LOS ANGELES — The Elias Sports Bureau doesn’t keep track of this stuff, but Jake Arrieta has to be the first guy in baseball history to throw a no-hitter and get this question at the end of his postgame press conference: “Can we get a shot of the pajamas?”
Or this: “Whole body shot?”
Arrieta stepped off the stage inside Dodger Stadium’s interview room on Sunday night, gave the thumbs-up sign and posed in his gray striped onesie covered in moustaches. Obviously.
It always felt like the Cubs would have a bad loss whenever they tried to do these dress-up trips or rookie hazing (on their way to finishing in last place). But as everyone knows by now, this year, in so many ways, is different.
Arrieta is a new billboard for the Cubs: Supremely confident, uber-talented and not waiting around for the future.
You could only imagine how raucous it would be inside that airplane flying some 1,700 miles home from Los Angeles after this 2-0 victory over the Dodgers that elevated the Cubs to 19 games over .500.
At the end of a tough West Coast trip, manager Joe Maddon dressed up in his pajama flight suit and used “Top Gun” as an inspiration: “I Feel the Need — The Need for Sleep.”
But everyone inside the clubhouse looked completely wired after Arrieta’s masterpiece, which included 12 strikeouts against one walk and zero moments where it looked like he would be in trouble.
Miguel Montero — who also caught Edwin Jackson’s no-hitter with the Arizona Diamondbacks against Maddon’s Tampa Bay Rays in 2010 — stood at his locker with a bottle of champagne in hand and didn’t want to stop talking about Arrieta.
“To be honest, every time he goes out, he’s like Felix Hernandez,” Montero said. “There’s a good chance he’s going to throw a no-hitter.
“I told him I was proud of him. He worked his butt off. He works as hard as anybody in the game. That’s his reward right there. Hopefully, there’s more to come.”
Arrieta basically called his shot in spring training, saying he should keep putting himself in position to throw no-hitters after last year’s breakthrough season.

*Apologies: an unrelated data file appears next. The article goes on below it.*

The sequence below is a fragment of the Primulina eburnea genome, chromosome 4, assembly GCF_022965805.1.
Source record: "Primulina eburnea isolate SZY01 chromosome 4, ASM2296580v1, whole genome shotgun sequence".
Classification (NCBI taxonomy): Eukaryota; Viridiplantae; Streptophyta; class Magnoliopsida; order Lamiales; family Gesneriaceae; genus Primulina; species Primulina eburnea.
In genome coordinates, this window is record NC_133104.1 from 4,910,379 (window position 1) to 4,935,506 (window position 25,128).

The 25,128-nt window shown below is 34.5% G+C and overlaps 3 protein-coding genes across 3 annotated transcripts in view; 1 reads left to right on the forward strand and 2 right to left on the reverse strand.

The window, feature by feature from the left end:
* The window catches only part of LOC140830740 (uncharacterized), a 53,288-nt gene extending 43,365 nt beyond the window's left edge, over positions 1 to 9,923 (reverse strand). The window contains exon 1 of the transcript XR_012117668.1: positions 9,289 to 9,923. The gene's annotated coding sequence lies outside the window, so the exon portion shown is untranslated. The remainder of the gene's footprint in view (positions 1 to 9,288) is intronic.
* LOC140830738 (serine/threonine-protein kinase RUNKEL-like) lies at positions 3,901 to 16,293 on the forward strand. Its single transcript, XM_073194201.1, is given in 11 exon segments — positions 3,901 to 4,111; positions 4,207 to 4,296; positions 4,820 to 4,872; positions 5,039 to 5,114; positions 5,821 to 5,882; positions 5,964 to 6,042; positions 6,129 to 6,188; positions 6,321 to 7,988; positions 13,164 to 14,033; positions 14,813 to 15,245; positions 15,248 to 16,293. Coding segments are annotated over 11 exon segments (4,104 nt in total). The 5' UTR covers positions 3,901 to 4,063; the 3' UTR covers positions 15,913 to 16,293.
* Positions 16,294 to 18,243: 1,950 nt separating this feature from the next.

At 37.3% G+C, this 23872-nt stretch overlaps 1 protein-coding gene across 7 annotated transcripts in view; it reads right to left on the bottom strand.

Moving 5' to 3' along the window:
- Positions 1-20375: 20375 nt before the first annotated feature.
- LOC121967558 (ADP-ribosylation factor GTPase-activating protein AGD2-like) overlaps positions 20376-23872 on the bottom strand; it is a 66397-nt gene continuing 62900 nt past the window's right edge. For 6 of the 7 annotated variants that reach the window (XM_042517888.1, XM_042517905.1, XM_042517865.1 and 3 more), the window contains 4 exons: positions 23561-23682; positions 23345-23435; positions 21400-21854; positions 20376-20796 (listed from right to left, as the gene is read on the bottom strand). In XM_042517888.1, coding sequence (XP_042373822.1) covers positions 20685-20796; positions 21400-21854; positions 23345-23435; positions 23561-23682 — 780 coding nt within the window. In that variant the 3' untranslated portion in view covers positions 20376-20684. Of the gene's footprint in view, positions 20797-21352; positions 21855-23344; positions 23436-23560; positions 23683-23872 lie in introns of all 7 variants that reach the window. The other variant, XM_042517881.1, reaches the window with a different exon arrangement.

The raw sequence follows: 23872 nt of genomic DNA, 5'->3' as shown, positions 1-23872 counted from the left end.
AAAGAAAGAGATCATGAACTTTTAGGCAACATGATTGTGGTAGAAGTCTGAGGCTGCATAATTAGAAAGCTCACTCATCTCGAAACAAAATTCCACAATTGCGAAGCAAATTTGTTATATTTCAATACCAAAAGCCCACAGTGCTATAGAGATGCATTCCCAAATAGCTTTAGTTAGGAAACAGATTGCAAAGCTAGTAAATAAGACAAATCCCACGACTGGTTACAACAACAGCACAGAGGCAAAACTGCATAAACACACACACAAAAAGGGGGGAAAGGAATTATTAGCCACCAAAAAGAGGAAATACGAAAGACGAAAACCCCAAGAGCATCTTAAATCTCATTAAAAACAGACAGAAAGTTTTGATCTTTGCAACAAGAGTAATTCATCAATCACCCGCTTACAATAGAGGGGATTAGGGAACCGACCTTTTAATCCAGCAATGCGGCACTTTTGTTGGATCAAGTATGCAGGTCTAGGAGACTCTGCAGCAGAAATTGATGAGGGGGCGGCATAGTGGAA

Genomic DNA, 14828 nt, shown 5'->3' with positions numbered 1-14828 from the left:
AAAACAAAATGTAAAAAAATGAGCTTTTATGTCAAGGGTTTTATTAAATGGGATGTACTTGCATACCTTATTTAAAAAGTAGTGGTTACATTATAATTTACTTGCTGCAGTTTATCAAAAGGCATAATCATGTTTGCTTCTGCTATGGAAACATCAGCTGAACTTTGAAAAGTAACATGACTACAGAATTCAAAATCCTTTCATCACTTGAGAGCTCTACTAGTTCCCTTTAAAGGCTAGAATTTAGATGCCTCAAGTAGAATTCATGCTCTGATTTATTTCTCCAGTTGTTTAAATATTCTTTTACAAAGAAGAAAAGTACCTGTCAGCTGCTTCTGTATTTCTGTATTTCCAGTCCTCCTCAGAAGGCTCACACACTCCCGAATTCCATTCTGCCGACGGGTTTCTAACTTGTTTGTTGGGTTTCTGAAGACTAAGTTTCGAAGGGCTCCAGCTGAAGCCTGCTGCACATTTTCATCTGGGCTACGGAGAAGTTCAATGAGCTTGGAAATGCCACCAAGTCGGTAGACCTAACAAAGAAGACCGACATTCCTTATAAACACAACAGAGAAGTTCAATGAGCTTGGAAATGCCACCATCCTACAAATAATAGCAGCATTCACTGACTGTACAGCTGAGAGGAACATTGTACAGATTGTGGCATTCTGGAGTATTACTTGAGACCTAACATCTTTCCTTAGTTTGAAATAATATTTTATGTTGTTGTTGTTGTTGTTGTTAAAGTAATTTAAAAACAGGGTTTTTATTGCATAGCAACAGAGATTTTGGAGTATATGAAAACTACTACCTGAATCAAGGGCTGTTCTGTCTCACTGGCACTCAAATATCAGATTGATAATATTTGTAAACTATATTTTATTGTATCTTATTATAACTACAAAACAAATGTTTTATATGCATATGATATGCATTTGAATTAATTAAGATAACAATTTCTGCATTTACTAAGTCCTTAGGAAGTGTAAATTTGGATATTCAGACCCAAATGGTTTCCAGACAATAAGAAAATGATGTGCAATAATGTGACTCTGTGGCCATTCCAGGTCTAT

Arrieta had a perfect game going against the Cincinnati Reds at Wrigley Field last June until Billy Hamilton singled up the middle. In his next start, Arrieta was four outs away from a no-hitter against the Boston Red Sox and got a standing ovation from the sellout crowd at Fenway Park.
Arrieta almost did it to the Reds again last September, taking a no-hitter into the eighth inning before Matt Szczur just missed making a spectacular catch on a ball Brandon Phillips drove into left-center at Wrigley Field.
“As the game wore on, I kind of tried to use those past experiences to my advantage,” Arrieta said. “Stay calm and maintain the focus on just going out there and trying to execute quality pitch after quality pitch. The defense was really good behind me.”
For all the goofy stunts to help keep the team loose — Simon the Magician, American Legion Week, etc. — the Cubs had already developed a competitive edge on the pitching side before Maddon’s arrival.
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Arrieta had spent parts of the 2009, 2010, 2012 and 2013 seasons on the Triple-A level before blossoming in Chicago with that trade from the Baltimore Orioles.
“He’s going to enjoy this tonight,” pitching coach Chris Bosio said. “There’s going to be, I’m sure, a big-time party in Chicago and some celebrations going on. But knowing him, Day 2, he’s going to get organized and ready and start preparing for his next start.
“He’s done so well going pitch-to-pitch, preparing start-to-start, he’s become a student of the game.”
Arrieta starts became must-see TV, to the point where no one around the Cubs would be surprised by a night like this, seeing it as a matter of when, not if.
“It’s something that I’ve wanted for a long time,” Arrieta said. “I’ve been close on a couple of occasions. Just fortunate everything aligned tonight and was able to get it done.”